This sky bridge spans around the gorge on Palau Langkawi, which is the largest island in the Langkawi archipelago, Malaysia. It’s suspended at 687 m above sea level, offering magnificent views of the Andaman Sea and Thailand’s Tarutao Island. The view from the bridge is really breathtaking – its curves provide different perspectives of the landscapes. The Sky Bridge is one of the most spectacular bridges in the world that delivers quite a pump of adrenaline. This unique cable-stayed bridge is suspended by only one support column. This 95-yard column is held up by 8 load-balancing cables. The curved pedestrian bridge spans 125 m across a spectacular chasm. The bridge is 136 yards long and 2 yards wide. The 1.8 m-wide Sky Bridge had two 3.6 m-wide triangular platforms that provided a spectacular viewing area for visitors. And remember when in the front of the bridge, you are standing 687 m above sea level.
Puente de Ojuela (Mexico)
Ojuela was a small mining settlement located northwest of the city of Durango, Durango, in northern Mexico. The settlement is now well known as a ghost town as a result of the mineral ore being exhausted. The only surviving and functional structure is a suspension bridge. The bridge is known as “Puente de Ojuela” (Ojuela Bridge) by the locals. The original bridge was designed by the famous Roebling brothers, who also designed the Brooklyn Bridge. At the time of construction, the Puente de Ojuela was the third longest suspension bridge in the world. It was rebuilt recently by the Peñoles Company, the original was scrapped and only the main arches are now displayed at the Torreón Exposition Center.
Hussaini Hanging Bridge (Pakistan)
Known as the most dangerous bridge in the world, the Hussaini Hanging Bridge is only one of many precarious rope bridges in Northern Pakistan. For most of the citizens, the only way to travel was by walking across mountain passes to Rawalpindi. In 1978, the Karakoram Highway was completed and the region was connected, but inter-region travel remains as difficult as it was 100 years ago. Regular aspects of travel through this region include the rickety cable and plank bridges which cross Northern Pakistan’s mountain streams and rivers. Among these is the Hussaini Hanging Bridge, crossing Borit Lake in the Upper Hunza. This rope bridge is both long and poorly maintained. Many planks are missing, and strong winds shake the bridge as you cross it. It does little to ease nerves that a previous, older, broken bridge hangs in tatters next to the “new” one.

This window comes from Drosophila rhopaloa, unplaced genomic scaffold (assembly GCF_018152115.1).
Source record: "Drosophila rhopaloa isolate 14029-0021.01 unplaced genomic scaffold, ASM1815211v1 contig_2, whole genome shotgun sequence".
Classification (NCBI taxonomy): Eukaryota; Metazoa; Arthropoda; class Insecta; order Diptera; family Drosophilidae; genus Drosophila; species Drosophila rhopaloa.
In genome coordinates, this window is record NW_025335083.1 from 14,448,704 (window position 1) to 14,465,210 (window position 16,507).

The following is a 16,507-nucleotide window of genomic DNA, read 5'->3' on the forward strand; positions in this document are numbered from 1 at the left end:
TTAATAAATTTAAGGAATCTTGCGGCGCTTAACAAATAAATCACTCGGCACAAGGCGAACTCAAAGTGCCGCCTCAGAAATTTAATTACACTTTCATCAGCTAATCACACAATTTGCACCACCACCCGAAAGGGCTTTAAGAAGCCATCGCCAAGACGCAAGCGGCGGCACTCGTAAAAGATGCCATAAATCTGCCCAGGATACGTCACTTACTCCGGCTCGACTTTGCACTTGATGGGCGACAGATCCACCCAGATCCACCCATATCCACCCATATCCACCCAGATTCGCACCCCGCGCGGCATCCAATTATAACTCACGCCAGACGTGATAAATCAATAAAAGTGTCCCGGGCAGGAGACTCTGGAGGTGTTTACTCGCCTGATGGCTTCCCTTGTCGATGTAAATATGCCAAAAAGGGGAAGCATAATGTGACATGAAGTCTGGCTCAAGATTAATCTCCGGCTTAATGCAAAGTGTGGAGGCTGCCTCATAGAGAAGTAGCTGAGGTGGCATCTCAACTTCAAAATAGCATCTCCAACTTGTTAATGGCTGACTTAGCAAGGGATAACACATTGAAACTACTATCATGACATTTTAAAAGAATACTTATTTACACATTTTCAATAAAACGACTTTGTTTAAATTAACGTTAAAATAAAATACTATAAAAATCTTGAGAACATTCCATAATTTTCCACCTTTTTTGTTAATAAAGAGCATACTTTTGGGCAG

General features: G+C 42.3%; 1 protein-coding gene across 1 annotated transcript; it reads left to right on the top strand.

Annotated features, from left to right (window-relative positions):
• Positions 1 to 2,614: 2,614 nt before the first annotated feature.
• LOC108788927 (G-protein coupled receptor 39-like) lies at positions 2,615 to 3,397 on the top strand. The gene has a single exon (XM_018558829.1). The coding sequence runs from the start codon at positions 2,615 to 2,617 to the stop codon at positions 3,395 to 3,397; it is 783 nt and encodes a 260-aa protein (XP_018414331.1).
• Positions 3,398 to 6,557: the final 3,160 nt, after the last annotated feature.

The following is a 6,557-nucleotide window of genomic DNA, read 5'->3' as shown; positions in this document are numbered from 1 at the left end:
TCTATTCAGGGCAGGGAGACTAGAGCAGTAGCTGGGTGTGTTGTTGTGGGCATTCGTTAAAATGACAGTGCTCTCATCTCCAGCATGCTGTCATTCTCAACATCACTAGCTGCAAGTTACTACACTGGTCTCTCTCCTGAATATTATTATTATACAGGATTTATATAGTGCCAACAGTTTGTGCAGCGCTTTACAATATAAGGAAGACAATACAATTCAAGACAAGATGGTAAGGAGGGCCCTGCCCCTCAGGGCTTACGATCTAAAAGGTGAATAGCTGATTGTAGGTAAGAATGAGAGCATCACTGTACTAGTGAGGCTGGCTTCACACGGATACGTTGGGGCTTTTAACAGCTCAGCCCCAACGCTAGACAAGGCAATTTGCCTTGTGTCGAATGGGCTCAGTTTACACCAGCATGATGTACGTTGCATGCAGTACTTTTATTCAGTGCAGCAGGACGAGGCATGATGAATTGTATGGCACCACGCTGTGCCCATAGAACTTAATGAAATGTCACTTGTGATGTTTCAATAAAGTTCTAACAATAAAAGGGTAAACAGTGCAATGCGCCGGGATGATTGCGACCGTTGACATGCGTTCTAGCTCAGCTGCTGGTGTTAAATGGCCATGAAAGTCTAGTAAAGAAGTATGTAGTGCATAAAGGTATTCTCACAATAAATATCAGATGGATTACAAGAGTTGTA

Despite its dangerous looks, however, the Hussaini is a relatively safe bridge and has become something of a tourist draw, with hikers testing their nerves as they carefully work their way across.
Vitim River Bridge (Siberia)
This broad river is the Vitim River in Siberia, Russia. The bridge that’s provided to get you across is made of wood and not in a very good condition. It’s only wide enough for one car but it’s 570 meter (1870 feet) so it takes good 3 minutes to drive across it if you’re a skilled driver. If you’re not so skilled, you could be looking at a 15 meters drop into the Vitim River, which ain’t no fun. And that’s really nothing. Vitim River Bridge is in Russian Siberia. For those who don’t know this region, it gets brutally cold there most of the year with temperatures way below Northern Ontario and everything covered in snow and ice. This bridge turns into an icicle with no traction yet locals drive up and down this bridge as it’s often their only way across Vitim River.
Bryce Canyon’s Natural Bridge (Utah, US)
Natural Bridge, the most popular arch in Bryce Canyon, is located 1.7 miles past Fairview Point and is visible from the Natural Bridge turn-out. The naming of Natural Bridge in Bryce Canyon caused a slight uproar in the geology circles. Even though the natural-made structure looks like a bridge, it is in fact an arch.